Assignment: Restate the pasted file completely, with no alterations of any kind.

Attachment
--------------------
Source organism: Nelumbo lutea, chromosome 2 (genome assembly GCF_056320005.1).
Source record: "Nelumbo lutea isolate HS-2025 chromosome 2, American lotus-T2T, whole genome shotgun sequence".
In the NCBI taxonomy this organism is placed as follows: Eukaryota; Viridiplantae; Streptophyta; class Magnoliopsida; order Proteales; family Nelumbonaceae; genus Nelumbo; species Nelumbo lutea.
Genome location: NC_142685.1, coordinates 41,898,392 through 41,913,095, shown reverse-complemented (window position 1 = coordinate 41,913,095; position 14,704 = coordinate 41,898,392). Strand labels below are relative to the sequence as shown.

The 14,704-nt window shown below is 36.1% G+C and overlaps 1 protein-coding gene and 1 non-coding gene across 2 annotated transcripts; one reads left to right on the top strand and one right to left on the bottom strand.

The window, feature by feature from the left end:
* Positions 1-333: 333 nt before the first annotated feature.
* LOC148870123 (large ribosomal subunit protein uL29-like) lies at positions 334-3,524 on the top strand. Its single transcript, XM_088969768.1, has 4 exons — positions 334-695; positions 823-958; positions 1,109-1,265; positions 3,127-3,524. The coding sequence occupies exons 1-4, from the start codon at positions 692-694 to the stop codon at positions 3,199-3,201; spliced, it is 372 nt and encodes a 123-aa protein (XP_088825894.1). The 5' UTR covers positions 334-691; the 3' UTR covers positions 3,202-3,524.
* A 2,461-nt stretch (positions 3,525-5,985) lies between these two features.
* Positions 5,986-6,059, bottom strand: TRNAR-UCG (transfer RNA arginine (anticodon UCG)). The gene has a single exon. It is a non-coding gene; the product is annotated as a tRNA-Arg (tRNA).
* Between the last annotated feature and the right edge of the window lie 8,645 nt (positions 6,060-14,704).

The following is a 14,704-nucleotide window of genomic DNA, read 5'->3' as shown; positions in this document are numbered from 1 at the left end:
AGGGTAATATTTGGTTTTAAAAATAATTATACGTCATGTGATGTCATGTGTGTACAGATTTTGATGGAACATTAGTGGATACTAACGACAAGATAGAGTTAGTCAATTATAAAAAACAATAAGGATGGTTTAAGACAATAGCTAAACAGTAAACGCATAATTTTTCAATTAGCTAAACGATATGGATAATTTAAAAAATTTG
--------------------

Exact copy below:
Source organism: Nelumbo lutea, chromosome 2 (genome assembly GCF_056320005.1).
Source record: "Nelumbo lutea isolate HS-2025 chromosome 2, American lotus-T2T, whole genome shotgun sequence".
In the NCBI taxonomy this organism is placed as follows: Eukaryota; Viridiplantae; Streptophyta; class Magnoliopsida; order Proteales; family Nelumbonaceae; genus Nelumbo; species Nelumbo lutea.
Genome location: NC_142685.1, coordinates 41,898,392 through 41,913,095, shown reverse-complemented (window position 1 = coordinate 41,913,095; position 14,704 = coordinate 41,898,392). Strand labels below are relative to the sequence as shown.

The 14,704-nt window shown below is 36.1% G+C and overlaps 1 protein-coding gene and 1 non-coding gene across 2 annotated transcripts; one reads left to right on the top strand and one right to left on the bottom strand.

The window, feature by feature from the left end:
* Positions 1-333: 333 nt before the first annotated feature.
* LOC148870123 (large ribosomal subunit protein uL29-like) lies at positions 334-3,524 on the top strand. Its single transcript, XM_088969768.1, has 4 exons — positions 334-695; positions 823-958; positions 1,109-1,265; positions 3,127-3,524. The coding sequence occupies exons 1-4, from the start codon at positions 692-694 to the stop codon at positions 3,199-3,201; spliced, it is 372 nt and encodes a 123-aa protein (XP_088825894.1). The 5' UTR covers positions 334-691; the 3' UTR covers positions 3,202-3,524.
* A 2,461-nt stretch (positions 3,525-5,985) lies between these two features.
* Positions 5,986-6,059, bottom strand: TRNAR-UCG (transfer RNA arginine (anticodon UCG)). The gene has a single exon. It is a non-coding gene; the product is annotated as a tRNA-Arg (tRNA).
* Between the last annotated feature and the right edge of the window lie 8,645 nt (positions 6,060-14,704).

The following is a 14,704-nucleotide window of genomic DNA, read 5'->3' as shown; positions in this document are numbered from 1 at the left end:
AGGGTAATATTTGGTTTTAAAAATAATTATACGTCATGTGATGTCATGTGTGTACAGATTTTGATGGAACATTAGTGGATACTAACGACAAGATAGAGTTAGTCAATTATAAAAAACAATAAGGATGGTTTAAGACAATAGCTAAACAGTAAACGCATAATTTTTCAATTAGCTAAACGATATGGATAATTTAAAAAATTTG